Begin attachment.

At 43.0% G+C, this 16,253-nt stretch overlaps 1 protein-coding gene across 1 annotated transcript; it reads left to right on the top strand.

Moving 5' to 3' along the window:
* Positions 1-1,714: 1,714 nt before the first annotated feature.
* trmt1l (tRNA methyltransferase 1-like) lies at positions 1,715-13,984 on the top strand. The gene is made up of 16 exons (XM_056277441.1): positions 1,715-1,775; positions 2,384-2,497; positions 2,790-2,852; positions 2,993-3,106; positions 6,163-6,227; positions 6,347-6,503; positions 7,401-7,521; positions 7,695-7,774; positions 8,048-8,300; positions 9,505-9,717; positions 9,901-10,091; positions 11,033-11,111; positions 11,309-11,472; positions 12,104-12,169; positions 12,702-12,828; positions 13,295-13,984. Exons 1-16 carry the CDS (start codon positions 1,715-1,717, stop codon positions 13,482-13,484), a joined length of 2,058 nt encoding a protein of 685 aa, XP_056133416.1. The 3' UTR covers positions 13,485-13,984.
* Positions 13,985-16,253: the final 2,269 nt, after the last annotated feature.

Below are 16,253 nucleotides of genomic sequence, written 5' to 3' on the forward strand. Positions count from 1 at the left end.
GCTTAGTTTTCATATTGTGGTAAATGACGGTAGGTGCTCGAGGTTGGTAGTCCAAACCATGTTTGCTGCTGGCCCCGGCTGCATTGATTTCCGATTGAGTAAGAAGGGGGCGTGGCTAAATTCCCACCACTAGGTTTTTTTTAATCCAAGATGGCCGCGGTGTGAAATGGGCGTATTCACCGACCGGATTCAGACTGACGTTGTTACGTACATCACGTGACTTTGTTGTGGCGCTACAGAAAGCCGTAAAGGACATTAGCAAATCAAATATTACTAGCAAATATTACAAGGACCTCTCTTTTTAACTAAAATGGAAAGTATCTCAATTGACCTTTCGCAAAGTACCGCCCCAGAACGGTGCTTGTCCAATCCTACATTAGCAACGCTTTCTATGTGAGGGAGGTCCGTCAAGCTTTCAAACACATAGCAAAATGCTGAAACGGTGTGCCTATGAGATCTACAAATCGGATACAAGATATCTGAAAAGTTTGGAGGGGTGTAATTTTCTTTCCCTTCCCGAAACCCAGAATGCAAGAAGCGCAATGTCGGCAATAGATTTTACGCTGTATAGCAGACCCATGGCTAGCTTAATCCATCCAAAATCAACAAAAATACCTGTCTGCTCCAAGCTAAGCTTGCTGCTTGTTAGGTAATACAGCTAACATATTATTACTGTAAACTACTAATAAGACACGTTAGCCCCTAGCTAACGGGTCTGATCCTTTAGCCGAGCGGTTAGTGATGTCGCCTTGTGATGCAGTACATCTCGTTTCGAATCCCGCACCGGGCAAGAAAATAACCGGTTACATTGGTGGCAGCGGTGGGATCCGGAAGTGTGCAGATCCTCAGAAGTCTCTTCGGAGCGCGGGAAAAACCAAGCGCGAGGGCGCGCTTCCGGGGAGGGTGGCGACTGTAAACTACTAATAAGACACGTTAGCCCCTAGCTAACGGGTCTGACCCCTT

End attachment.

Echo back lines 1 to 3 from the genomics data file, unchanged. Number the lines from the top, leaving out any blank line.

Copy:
At 43.0% G+C, this 16,253-nt stretch overlaps 1 protein-coding gene across 1 annotated transcript; it reads left to right on the top strand.

Moving 5' to 3' along the window:
* Positions 1-1,714: 1,714 nt before the first annotated feature.